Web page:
"Mijn moeder gaat haar huis binnen."

Translation:My mother goes into her house.

September 6, 2014

22 Comments


https://www.duolingo.com/profile/Jun-Dai

Is the verb binnengaan?

September 6, 2014

https://www.duolingo.com/profile/davidvdb

Yes, it is!

September 6, 2014

https://www.duolingo.com/profile/dublinus

Dankjulliewel

April 30, 2015

https://www.duolingo.com/profile/rufiruti

Dat is nu een groede vraag: Bestaat het woord "dankjulliewel"?

May 11, 2015

https://www.duolingo.com/profile/dublinus

I think so, ik weet niet.

May 18, 2015

https://www.duolingo.com/profile/NielsEeste

Yep, but we usually say "dank je" or "dank u"

January 28, 2016

https://www.duolingo.com/profile/_Polkagris_

By the way, is it obvious in this sentence that the house belongs to the mother or could the owner of the house also be some other 'she'? Is there any other way than context to tell the difference? In my native language Finnish there would be different forms for these meanings.

November 5, 2015

https://www.duolingo.com/profile/Nierls

Without context this most likely means the mother's house, however it also could mean another persons house.

November 8, 2015

https://www.duolingo.com/profile/emilyguitar

Yes, it is clear that she is the owner of the house, because the sentence specifies 'haar huis'. If we just said 'Mijn moeder gaat het huis binnen', whose house it is would be unspecified.

November 5, 2015

https://www.duolingo.com/profile/_Polkagris_

Thank you but actually that's not quite what I meant. Obviously the owner is specified in this sentence but does 'haar' necessarily have to refer to the subject of the clause (the mother) or could it possibly refer to some other female character relevant to the context? For example if a grandmother was mentioned in an earlier sentence could it also be her house that we're talking about?

I understand the sentence and it's most likely interpretation here. I'm just speculating because I'm interested in the structures of different languages that make different specifications and leave different things to depend on the context. :)

November 5, 2015

https://www.duolingo.com/profile/_Polkagris_

It may confuse more but I try to open up how it's done in Finnish:

Äitini menee taloonsa. = My mother goes into her house. (her own house)

Äitini menee hänen taloonsa. = My mother goes into her house. (someone else's house)

So if we want to specify that it's the mother's own house, we only use the possessive suffix -nsa and add it to the noun talo 'house'.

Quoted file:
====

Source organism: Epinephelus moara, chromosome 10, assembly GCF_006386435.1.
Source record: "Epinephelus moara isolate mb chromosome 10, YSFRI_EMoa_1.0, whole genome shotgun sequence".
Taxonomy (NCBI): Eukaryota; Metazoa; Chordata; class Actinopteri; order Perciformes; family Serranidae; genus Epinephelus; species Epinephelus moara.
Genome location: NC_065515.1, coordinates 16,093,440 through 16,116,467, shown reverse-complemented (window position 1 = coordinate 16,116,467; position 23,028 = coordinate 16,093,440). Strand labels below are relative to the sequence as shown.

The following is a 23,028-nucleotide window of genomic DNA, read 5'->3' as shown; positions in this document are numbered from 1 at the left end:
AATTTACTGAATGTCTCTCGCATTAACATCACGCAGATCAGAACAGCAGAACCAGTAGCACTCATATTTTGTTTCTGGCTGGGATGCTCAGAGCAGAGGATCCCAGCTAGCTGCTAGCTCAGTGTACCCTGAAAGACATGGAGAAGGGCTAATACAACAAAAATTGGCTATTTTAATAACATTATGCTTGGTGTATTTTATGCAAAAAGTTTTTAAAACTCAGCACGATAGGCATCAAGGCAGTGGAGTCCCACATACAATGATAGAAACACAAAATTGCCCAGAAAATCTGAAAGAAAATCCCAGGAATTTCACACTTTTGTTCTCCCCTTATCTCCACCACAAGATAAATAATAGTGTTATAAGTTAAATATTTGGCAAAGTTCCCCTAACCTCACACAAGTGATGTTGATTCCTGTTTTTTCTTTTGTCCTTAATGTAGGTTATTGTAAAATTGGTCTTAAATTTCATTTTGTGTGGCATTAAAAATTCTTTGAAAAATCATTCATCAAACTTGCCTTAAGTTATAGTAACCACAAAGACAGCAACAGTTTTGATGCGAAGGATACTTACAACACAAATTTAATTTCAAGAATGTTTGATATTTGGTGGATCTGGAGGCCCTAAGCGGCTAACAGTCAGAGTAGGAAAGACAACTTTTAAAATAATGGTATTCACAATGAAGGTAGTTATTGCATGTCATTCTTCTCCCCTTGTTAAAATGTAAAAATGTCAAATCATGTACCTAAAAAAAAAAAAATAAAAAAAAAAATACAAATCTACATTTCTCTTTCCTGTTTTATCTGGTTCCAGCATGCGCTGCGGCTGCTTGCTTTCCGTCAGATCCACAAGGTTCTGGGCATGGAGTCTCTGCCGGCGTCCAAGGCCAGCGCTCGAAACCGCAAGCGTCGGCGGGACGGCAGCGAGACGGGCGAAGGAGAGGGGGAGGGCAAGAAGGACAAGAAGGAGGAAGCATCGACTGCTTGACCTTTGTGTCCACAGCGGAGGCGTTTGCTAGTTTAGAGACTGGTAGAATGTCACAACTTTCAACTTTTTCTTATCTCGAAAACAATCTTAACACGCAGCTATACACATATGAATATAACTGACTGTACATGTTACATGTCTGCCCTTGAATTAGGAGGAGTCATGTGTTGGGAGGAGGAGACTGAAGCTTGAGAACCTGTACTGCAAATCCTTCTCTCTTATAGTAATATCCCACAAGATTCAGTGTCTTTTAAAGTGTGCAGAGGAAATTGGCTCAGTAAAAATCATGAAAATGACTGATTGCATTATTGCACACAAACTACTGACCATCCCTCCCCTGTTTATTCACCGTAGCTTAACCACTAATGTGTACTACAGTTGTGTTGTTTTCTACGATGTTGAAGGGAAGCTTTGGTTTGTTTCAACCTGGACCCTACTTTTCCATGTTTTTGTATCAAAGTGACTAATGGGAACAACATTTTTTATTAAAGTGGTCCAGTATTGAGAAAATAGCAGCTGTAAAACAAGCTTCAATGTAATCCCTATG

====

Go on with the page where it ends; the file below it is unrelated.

But if the house belongs to some other person we still have to use the possessive suffix -nsa to mark third person but also add the possessive pronoun 'hänen'.

So in both situations it's "her house" but in the first she = mother, in the second she = someone else known in the context. (And actually, the someone else may also be a man because there's only one personal pronoun for third person with no gender specified – that's an ambiguity our language can stand. :) )

November 5, 2015

https://www.duolingo.com/profile/amirmasoudabdol

Shouldn't the "My mother goes to her house" be correct too?

February 22, 2016

https://www.duolingo.com/profile/Nierls

No, this sentence says she goes into the house.

February 22, 2016

https://www.duolingo.com/profile/GianSinatra

Shouldn't that be my house too

May 10, 2016

https://www.duolingo.com/profile/Nierls

Not if you're not living at home anymore

May 10, 2016

https://www.duolingo.com/profile/GianSinatra

But I'm only 18!

May 10, 2016

https://www.duolingo.com/profile/CraigHealey1

Is "My mother goes in her house" not correct, also?

September 10, 2016

https://www.duolingo.com/profile/ron.katz72

why not using binnenkant instead of binner? I understand that 'binnenkant' means to enter to something specific like a room or a house.

September 17, 2016

https://www.duolingo.com/profile/El2theK

No, binnenkant is the inside/interior of something.

September 17, 2016

https://www.duolingo.com/profile/Lesita0

Anyone who knows why not use as "My mum is going to her house"?

March 15, 2017

https://www.duolingo.com/profile/rufiruti

Because BINNEN means INSIDE. So she is actually not only getting to her house, but going inside.

March 15, 2017

https://www.duolingo.com/profile/polynesiancharo

'My mom goes in her house' is not valid?

December 14, 2017
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